Sign up for a seat at the table as Paytronix continues Think Beyond to hear from more visionary leaders from top restaurant and convenience store brands about how to drive the industry forward in a challenging market. New episodes in the series will be available throughout 2021.
The National Restaurant Association announced this month its forecasted trends for the industry in 2021. The trends largely represent a continued reliance on off-premises services and indicate that the association anticipates the COVID-19 pandemic will continue to exert a heavy influence over the industry throughout the next year.
Restaurant brands that haven’t already found their ideal technology partner must do so now, as industry trends and shifting consumer preference both indicate that omnichannel digital experiences are the future of hospitality.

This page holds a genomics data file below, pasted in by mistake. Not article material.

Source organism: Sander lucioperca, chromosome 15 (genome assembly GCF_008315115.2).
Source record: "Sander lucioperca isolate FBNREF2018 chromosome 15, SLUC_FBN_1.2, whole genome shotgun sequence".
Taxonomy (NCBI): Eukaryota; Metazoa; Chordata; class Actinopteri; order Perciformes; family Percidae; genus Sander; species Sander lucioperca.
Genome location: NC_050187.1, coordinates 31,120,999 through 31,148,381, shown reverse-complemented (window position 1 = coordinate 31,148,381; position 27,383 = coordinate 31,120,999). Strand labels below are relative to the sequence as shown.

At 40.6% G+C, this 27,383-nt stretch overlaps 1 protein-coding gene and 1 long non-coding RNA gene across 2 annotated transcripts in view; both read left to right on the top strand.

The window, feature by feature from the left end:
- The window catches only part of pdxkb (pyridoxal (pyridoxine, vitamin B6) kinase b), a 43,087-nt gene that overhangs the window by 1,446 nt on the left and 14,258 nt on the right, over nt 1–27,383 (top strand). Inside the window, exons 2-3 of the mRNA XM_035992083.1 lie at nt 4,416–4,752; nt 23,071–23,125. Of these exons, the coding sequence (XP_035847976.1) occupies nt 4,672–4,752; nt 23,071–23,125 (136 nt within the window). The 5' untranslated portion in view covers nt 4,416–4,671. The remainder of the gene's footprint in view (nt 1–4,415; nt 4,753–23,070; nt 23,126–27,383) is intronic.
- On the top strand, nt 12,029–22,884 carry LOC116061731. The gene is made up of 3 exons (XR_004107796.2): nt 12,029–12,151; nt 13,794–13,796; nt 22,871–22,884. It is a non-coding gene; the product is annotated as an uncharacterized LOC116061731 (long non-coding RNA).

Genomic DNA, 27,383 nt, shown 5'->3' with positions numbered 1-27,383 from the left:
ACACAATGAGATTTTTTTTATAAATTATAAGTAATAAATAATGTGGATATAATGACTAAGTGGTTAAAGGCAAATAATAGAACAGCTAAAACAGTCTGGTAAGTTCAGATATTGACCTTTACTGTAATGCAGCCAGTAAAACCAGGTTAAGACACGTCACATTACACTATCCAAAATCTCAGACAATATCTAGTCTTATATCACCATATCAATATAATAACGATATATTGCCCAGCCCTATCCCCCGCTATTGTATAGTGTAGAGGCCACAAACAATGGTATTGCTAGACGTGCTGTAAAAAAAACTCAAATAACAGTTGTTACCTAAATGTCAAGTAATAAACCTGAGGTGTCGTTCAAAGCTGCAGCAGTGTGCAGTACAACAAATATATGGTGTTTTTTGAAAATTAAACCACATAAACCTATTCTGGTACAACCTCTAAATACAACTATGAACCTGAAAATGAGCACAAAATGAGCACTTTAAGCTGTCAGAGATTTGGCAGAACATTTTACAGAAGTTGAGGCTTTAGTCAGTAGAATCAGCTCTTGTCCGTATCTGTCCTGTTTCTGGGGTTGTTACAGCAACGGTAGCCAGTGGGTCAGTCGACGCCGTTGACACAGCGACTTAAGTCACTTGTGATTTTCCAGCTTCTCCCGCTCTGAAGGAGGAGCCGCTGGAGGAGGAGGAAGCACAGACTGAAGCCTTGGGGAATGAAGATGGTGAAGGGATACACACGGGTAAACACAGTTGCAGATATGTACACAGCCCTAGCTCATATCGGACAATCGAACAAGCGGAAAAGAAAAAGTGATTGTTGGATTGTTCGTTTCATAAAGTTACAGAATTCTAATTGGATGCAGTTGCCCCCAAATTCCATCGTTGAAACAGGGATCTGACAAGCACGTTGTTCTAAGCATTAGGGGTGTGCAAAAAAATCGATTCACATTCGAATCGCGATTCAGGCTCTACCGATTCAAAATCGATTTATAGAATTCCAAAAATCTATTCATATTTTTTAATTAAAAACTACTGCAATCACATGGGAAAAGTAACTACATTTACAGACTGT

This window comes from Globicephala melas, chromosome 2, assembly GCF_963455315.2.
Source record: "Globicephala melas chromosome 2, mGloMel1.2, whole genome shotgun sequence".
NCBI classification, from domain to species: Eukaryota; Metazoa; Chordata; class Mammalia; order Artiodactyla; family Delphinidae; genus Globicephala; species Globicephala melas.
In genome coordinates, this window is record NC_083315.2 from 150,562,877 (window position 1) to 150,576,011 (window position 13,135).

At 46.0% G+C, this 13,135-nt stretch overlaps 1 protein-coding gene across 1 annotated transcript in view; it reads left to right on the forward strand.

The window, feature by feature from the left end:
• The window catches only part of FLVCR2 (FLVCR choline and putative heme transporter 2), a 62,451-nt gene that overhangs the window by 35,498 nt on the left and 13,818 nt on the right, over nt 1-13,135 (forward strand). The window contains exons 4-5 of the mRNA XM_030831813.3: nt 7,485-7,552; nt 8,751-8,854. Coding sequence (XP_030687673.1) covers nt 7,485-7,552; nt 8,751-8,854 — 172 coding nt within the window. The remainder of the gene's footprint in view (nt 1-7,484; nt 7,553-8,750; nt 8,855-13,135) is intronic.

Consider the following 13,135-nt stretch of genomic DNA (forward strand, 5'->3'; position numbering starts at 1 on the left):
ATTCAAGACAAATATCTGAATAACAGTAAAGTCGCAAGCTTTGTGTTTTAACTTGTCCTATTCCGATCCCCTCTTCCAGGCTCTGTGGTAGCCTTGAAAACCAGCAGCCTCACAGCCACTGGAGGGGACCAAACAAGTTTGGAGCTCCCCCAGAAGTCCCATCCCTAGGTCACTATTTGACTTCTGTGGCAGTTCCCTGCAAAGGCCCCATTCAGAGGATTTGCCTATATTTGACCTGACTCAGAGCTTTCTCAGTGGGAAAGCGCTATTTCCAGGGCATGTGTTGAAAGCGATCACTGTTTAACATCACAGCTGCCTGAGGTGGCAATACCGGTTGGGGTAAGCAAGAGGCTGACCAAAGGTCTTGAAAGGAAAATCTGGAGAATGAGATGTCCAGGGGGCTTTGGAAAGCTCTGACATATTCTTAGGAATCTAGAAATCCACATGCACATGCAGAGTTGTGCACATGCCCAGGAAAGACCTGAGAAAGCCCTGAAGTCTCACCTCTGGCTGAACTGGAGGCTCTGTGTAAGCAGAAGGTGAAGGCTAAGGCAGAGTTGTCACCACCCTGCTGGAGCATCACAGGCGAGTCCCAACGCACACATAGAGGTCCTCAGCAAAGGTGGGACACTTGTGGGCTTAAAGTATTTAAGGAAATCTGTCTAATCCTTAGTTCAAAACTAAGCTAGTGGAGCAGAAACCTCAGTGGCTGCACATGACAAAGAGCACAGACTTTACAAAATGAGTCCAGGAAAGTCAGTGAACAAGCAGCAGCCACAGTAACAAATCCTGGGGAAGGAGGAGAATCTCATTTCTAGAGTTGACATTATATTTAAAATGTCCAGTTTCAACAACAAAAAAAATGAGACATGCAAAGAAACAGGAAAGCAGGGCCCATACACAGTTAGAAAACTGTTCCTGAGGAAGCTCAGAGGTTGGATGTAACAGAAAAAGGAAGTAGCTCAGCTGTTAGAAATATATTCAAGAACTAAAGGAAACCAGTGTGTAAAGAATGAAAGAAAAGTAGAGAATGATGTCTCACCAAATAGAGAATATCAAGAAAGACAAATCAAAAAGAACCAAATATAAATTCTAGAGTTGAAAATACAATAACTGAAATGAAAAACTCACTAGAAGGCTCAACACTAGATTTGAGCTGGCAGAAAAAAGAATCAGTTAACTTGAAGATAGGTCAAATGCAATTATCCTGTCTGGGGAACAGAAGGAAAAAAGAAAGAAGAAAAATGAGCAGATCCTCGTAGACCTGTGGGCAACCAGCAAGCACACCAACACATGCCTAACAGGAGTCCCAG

“Technology that might have been ‘nice to have’ before the pandemic suddenly became ‘need to have’ to enable touchless transactions,” the association wrote in its prediction. “Many of the innovations deployed not only helped keep restaurants afloat in 2020, they also signal the trends shaping 2021.”
Here’s the technology the NRA expects to define the restaurant industry this year:
Off-premises foodservice takes precedence
Pre-pandemic, 80% of FSRs’ traffic was on-premises, according to the association. Now, curbside pickup and delivery are the bread and butter of all service types, not just QSRs. […]